Livestock farmers are being advised to vaccinate sheep and cattle for bluetongue this year in order to protect the free trading of stock, should the disease arrive in the UK.
Although bluetongue has not been seen since 2008 in the UK, the number of cases have continued to increase in France and move northwards, with trade restrictions now in place in Calais and Brittany.
While the UK is still classed as being in a vector low period, meaning the risk of bluetongue at this current time is low, the risk has not gone away, warns Carolyn Hogan, national vet manager at Zoetis.
“France is still picking up cases and as temperatures rise and midge activity increases, the risk of a disease incursion into the UK is likely to rise again, so it’s important to look at vaccinating cattle and sheep to ensure trade disruption is minimised in the event disease does make it to UK shores.”
Last September the Animal and Plant Health Agency predicted an 80% risk of disease entering the UK from France. Although thankfully the disease did not appear in the UK, there is still a risk we could see the disease in 2017.
Unlike Schmallenberg virus, which is another midge-borne disease, bluetongue is a notifiable disease.
Should it arrive back in the UK, restriction zones of 150km would be imposed around infected premises.
“This would have a significant impact on farmer’s ability to trade freely,” says Ms Hogan.
By vaccinating stock ahead of the active midge season, which runs from May-October, farmers can mitigate the impact of trade restrictions, should the virus enter the UK.
“A vaccination programme is a key part of the strategy to allow free trade to continue. If your flock or herd is already vaccinated, then in line with the necessary movement licences, this will help ensure the continued movement of animals without long delays,” says Ms Hogan.
The vaccines available for sheep and cattle are Zulvac® 8 Ovis, and Zulvac® 8 Bovis, respectively, which protect against Bluetongue serotype 8, the strain most prevalent in France and the one previously seen in the UK.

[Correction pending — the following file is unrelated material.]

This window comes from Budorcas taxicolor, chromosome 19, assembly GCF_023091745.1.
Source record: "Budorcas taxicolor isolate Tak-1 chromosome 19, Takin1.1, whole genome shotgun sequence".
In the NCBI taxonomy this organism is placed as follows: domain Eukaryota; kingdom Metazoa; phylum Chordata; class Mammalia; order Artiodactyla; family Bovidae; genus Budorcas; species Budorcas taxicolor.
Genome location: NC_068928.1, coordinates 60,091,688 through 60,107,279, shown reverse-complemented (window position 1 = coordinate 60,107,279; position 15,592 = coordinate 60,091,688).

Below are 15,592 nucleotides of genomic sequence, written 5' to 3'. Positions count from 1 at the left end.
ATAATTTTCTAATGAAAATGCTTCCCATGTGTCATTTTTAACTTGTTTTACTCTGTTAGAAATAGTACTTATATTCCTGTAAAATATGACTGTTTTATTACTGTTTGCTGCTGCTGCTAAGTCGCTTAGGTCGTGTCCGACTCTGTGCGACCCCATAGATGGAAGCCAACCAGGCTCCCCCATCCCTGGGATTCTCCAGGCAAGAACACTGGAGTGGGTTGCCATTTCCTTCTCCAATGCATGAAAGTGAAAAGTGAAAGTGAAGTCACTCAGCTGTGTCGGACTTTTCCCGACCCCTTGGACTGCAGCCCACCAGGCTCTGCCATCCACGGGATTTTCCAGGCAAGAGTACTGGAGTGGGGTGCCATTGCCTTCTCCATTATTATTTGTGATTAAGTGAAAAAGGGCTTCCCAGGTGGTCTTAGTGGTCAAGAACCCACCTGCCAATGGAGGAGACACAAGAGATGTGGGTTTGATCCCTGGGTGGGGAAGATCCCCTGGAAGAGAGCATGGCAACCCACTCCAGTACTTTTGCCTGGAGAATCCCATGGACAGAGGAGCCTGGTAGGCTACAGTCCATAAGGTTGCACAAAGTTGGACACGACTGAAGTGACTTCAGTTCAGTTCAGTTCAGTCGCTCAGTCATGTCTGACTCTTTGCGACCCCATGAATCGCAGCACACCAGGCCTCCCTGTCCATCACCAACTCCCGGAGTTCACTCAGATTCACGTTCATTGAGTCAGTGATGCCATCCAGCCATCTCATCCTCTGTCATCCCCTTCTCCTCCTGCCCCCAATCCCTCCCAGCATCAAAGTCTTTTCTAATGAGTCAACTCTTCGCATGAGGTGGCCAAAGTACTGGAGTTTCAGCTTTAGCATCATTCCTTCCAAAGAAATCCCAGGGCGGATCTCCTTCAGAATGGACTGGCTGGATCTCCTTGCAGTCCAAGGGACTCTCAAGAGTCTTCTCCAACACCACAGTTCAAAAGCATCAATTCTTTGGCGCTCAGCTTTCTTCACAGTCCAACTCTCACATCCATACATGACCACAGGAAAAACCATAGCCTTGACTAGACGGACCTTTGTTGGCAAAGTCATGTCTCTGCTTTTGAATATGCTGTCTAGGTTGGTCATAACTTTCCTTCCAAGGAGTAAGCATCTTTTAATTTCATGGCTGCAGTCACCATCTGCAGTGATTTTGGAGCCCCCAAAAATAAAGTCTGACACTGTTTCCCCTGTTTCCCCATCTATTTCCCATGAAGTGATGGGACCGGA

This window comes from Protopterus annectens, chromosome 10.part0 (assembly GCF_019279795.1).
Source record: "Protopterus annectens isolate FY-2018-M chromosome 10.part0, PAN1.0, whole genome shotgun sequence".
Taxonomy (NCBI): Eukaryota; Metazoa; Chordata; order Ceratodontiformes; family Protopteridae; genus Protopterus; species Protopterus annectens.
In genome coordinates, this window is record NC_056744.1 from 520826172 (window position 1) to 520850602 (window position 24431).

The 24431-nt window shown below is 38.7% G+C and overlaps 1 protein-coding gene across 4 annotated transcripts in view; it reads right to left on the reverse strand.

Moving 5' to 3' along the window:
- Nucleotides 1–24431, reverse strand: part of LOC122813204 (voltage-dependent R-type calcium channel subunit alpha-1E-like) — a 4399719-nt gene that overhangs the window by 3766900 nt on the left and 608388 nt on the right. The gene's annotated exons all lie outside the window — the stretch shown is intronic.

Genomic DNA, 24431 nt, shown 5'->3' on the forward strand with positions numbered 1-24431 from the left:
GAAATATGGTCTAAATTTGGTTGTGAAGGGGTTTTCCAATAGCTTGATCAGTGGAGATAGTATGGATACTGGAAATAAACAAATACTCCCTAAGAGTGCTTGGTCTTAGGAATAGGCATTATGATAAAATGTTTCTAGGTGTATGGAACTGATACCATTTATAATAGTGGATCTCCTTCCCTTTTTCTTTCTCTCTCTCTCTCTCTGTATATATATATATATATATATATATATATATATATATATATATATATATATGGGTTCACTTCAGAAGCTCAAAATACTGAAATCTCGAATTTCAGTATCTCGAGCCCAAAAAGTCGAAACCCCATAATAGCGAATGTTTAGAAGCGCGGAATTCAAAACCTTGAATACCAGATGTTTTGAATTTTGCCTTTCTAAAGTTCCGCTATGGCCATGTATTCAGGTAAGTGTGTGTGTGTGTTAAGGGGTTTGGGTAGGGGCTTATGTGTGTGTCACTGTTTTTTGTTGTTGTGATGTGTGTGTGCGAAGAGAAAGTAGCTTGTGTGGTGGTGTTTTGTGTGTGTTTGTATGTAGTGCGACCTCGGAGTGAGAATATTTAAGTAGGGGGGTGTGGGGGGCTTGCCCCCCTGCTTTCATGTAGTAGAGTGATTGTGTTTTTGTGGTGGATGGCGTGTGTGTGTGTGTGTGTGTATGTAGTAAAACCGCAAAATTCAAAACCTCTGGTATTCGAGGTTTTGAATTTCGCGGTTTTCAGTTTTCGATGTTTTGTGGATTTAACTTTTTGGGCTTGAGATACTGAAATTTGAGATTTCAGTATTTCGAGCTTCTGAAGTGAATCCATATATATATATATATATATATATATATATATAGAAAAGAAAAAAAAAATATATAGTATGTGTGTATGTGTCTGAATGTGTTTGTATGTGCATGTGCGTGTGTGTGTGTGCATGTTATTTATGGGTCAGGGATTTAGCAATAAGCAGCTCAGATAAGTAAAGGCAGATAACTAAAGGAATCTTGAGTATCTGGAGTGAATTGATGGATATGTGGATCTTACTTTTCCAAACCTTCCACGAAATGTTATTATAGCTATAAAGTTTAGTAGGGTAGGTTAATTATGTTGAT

Vaccination of sheep and cattle with Zulvac requires two doses, given three weeks apart, and can be given to sheep from 6 weeks of age, and cattle from 3 months of age.
“From the point of an animal being vaccinated to being protected from disease is over six weeks,” says Ms Hogan.
“If bluetongue was to arrive and you were placed under movement restrictions, you need to ask yourself whether you can afford not to move stock for six weeks,” she asks.
Bluetongue in France
The disease currently circulating in France is of the same serotype as that which was detected in the UK in 2007-8.
In December 2016, 406 new cases were reported in France with 154 in January, mainly as the result of pre-movement testing.
Although scientists are uncertain as to why re-emergence occurred, the most likely explanation is that the disease has been continually circulating at a low level, unnoticed, in cattle in France since 2008 and this, coupled with a drop-in herd immunity (compulsory vaccination in France ceased in 2010) has allowed the disease to re-emerge.
Bluetongue is transmitted via the midge and disease is spread when infected midges bite an uninfected animal.
Cattle are most at risk of bluetongue as they are bigger and produce more C02, which attract the midges, with only one bite needed to set-up infection.
“It is vital farmers think about vaccination ahead of disease entering,” stressed Ms Hogan.
· Ulcers in the mouth
· Discharge of mucus and drooling from mouth and nose
· Swelling of the mouth, head and neck and the coronary band (where the skin of the leg meets the horn of the foot)
Other clinical signs include:
· Red skin as a result of blood collecting beneath the surface
· Breathing problems
Cattle are the main carriers of bluetongue. Infected cattle generally do not show any signs of the disease, but occasionally signs can include:
· Swelling and ulcers in the mouth
· Nasal discharge
· Red skin and eyes as a result of blood collecting beneath the surface
· Swollen teats
Other animals rarely show signs of the disease.